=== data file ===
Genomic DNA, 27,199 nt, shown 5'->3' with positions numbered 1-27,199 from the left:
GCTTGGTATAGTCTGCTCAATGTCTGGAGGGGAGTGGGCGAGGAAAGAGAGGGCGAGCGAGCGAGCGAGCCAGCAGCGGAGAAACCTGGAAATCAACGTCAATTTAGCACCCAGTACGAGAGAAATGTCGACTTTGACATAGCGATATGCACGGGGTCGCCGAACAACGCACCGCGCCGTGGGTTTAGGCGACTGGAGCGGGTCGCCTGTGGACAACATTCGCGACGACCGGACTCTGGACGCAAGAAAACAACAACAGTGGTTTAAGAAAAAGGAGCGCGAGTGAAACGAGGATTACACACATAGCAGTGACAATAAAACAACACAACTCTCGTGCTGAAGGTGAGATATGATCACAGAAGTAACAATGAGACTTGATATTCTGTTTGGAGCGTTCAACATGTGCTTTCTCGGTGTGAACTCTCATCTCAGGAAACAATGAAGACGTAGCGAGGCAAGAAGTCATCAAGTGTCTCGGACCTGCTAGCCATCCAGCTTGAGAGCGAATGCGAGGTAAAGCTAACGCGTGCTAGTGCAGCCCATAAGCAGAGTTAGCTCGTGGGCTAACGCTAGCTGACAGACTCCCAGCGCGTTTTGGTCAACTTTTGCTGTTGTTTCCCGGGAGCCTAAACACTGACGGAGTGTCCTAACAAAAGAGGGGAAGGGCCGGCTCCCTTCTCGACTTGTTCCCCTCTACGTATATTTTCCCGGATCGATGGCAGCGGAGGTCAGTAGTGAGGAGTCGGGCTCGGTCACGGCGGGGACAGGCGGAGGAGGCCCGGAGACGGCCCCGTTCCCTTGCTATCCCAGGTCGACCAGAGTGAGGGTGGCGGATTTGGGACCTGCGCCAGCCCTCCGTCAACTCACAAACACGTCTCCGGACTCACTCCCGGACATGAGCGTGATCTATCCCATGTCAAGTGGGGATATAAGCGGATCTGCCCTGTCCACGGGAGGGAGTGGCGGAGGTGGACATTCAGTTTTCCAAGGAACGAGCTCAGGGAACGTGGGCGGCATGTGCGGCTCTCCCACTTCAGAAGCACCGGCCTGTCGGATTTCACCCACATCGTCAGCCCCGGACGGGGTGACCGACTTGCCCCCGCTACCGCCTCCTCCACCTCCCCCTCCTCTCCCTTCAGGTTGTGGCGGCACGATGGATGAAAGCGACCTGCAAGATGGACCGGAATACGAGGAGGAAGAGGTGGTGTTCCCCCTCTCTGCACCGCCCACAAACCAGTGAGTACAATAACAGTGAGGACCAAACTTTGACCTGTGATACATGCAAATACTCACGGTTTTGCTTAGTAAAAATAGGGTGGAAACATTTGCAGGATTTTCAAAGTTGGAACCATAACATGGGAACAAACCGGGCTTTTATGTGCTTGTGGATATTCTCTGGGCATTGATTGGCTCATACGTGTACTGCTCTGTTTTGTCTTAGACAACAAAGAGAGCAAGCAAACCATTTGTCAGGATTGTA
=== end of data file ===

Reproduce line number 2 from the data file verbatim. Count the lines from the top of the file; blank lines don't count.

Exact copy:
GCTTGGTATAGTCTGCTCAATGTCTGGAGGGGAGTGGGCGAGGAAAGAGAGGGCGAGCGAGCGAGCGAGCCAGCAGCGGAGAAACCTGGAAATCAACGTCAATTTAGCACCCAGTACGAGAGAAATGTCGACTTTGACATAGCGATATGCACGGGGTCGCCGAACAACGCACCGCGCCGTGGGTTTAGGCGACTGGAGCGGGTCGCCTGTGGACAACATTCGCGACGACCGGACTCTGGACGCAAGAAAACAACAACAGTGGTTTAAGAAAAAGGAGCGCGAGTGAAACGAGGATTACACACATAGCAGTGACAATAAAACAACACAACTCTCGTGCTGAAGGTGAGATATGATCACAGAAGTAACAATGAGACTTGATATTCTGTTTGGAGCGTTCAACATGTGCTTTCTCGGTGTGAACTCTCATCTCAGGAAACAATGAAGACGTAGCGAGGCAAGAAGTCATCAAGTGTCTCGGACCTGCTAGCCATCCAGCTTGAGAGCGAATGCGAGGTAAAGCTAACGCGTGCTAGTGCAGCCCATAAGCAGAGTTAGCTCGTGGGCTAACGCTAGCTGACAGACTCCCAGCGCGTTTTGGTCAACTTTTGCTGTTGTTTCCCGGGAGCCTAAACACTGACGGAGTGTCCTAACAAAAGAGGGGAAGGGCCGGCTCCCTTCTCGACTTGTTCCCCTCTACGTATATTTTCCCGGATCGATGGCAGCGGAGGTCAGTAGTGAGGAGTCGGGCTCGGTCACGGCGGGGACAGGCGGAGGAGGCCCGGAGACGGCCCCGTTCCCTTGCTATCCCAGGTCGACCAGAGTGAGGGTGGCGGATTTGGGACCTGCGCCAGCCCTCCGTCAACTCACAAACACGTCTCCGGACTCACTCCCGGACATGAGCGTGATCTATCCCATGTCAAGTGGGGATATAAGCGGATCTGCCCTGTCCACGGGAGGGAGTGGCGGAGGTGGACATTCAGTTTTCCAAGGAACGAGCTCAGGGAACGTGGGCGGCATGTGCGGCTCTCCCACTTCAGAAGCACCGGCCTGTCGGATTTCACCCACATCGTCAGCCCCGGACGGGGTGACCGACTTGCCCCCGCTACCGCCTCCTCCACCTCCCCCTCCTCTCCCTTCAGGTTGTGGCGGCACGATGGATGAAAGCGACCTGCAAGATGGACCGGAATACGAGGAGGAAGAGGTGGTGTTCCCCCTCTCTGCACCGCCCACAAACCAGTGAGTACAATAACAGTGAGGACCAAACTTTGACCTGTGATACATGCAAATACTCACGGTTTTGCTTAGTAAAAATAGGGTGGAAACATTTGCAGGATTTTCAAAGTTGGAACCATAACATGGGAACAAACCGGGCTTTTATGTGCTTGTGGATATTCTCTGGGCATTGATTGGCTCATACGTGTACTGCTCTGTTTTGTCTTAGACAACAAAGAGAGCAAGCAAACCATTTGTCAGGATTGTA